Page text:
Rectal lump; Piles; Lump in the rectum; Rectal bleeding - hemorrhoids; Blood in the stool - hemorrhoids
Hemorrhoids are swollen veins in the anus or lower part of the rectum.
Hemorrhoids are very common. They result from increased pressure on the anus. This can occur during pregnancy or childbirth, and due to constipation. The pressure causes the normal anal veins and tissue to swell. This tissue can bleed, often during bowel movements.
Hemorrhoids may be caused by:
Hemorrhoids may be inside or outside the body.
Hemorrhoids are most often not painful, but if a blood clot forms, they can be very painful.
Common symptoms include:
Most of the time, a health care provider can diagnose hemorrhoids by simply looking at the rectal area. External hemorrhoids can often be detected this way.
Tests that may help diagnose the problem include:
Treatments for hemorrhoids include:
Things you can do to reduce itching include:
Sitz baths can help you to feel better. Sit in warm water for 10 to 15 minutes.
If your hemorrhoids do not get better with home treatments, you may need some type of office treatment to shrink the hemorrhoids.
If office treatment is not enough, some type of surgery may be necessary, such as removal of the hemorrhoids (hemorrhoidectomy). These procedures are generally used for people with severe bleeding or prolapse who have not responded to other therapy.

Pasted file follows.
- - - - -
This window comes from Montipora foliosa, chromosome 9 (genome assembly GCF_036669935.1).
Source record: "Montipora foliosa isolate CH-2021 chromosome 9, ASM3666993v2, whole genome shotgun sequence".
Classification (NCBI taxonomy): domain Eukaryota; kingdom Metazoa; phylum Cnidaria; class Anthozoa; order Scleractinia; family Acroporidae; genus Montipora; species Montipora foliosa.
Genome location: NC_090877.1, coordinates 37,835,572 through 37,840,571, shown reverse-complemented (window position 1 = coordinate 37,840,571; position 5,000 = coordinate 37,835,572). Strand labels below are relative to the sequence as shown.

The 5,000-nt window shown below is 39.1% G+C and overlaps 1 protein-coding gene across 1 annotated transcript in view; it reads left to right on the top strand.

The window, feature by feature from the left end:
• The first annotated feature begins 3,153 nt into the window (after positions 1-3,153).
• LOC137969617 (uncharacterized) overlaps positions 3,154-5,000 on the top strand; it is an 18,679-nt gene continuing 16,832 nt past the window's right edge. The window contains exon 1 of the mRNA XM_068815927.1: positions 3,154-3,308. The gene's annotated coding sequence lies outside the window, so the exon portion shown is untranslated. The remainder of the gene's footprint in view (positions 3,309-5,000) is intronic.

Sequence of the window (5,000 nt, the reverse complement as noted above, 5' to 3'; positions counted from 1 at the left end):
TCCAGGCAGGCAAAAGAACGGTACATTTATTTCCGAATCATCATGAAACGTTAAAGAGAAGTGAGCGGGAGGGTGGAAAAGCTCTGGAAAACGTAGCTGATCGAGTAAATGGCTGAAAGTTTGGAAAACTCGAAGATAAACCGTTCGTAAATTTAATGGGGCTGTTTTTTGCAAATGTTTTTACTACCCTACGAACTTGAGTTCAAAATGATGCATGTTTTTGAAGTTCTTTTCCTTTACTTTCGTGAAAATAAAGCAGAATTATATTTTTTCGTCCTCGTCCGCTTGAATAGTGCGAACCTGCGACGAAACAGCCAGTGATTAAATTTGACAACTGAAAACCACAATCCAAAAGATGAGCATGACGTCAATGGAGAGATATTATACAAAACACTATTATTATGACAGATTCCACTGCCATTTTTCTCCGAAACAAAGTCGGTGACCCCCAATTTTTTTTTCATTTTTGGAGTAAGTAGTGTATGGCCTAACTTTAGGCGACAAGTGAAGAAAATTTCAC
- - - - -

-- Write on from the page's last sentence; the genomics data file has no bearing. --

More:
The blood in the hemorrhoid may form clots. This can cause tissue around it to die. Surgery is sometimes needed to remove hemorrhoids with clots.
Rarely, severe bleeding may also occur. Iron deficiency anemia can result from long-term blood loss.
Contact your provider if:
Get medical help right away if:
Constipation, straining during bowel movements, and sitting on the toilet too long raise your risk for hemorrhoids. To prevent constipation and hemorrhoids, you should:
Bass LM, Wershil BK. Anatomy, histology, embryology, and developmental anomalies of the small and large intestine. In: Feldman M, Friedman LS, Brandt LJ, eds. Sleisenger and Fordtran's Gastrointestinal and Liver Disease: Pathophysiology/Diagnosis/Management. 11th ed. Philadelphia, PA: Elsevier; 2021:chap 98.
Obokhare I, Amajoyi R. Management of hemorrhoids. In: Cameron JL, Cameron AM, eds. Current Surgical Therapy. 13th ed. Philadelphia, PA: Elsevier; 2020:289-295.
Zainea GG, Pfenninger JL. Office treatment of hemorrhoids. In: Fowler GC, ed. Pfenninger and Fowler's Procedures for Primary Care. 4th ed. Philadelphia, PA: Elsevier; 2020:chap 87.BACK TO TOP
Review Date: 9/19/2021
Reviewed By: Debra G. Wechter, MD, FACS, General Surgery Practice Specializing in Breast Cancer, Virginia Mason Medical Center, Seattle, WA. Also reviewed by David Zieve, MD, MHA, Medical Director, Brenda Conaway, Editorial Director, and the A.D.A.M. Editorial team.
Health Content Provider
The information provided herein should not be used during any medical emergency or for the diagnosis or treatment of any medical condition. A licensed medical professional should be consulted for diagnosis and treatment of any and all medical conditions. Links to other sites are provided for information only -- they do not constitute endorsements of those other sites. © 1997- 2023 A.D.A.M., a business unit of Ebix, Inc. Any duplication or distribution of the information contained herein is strictly prohibited.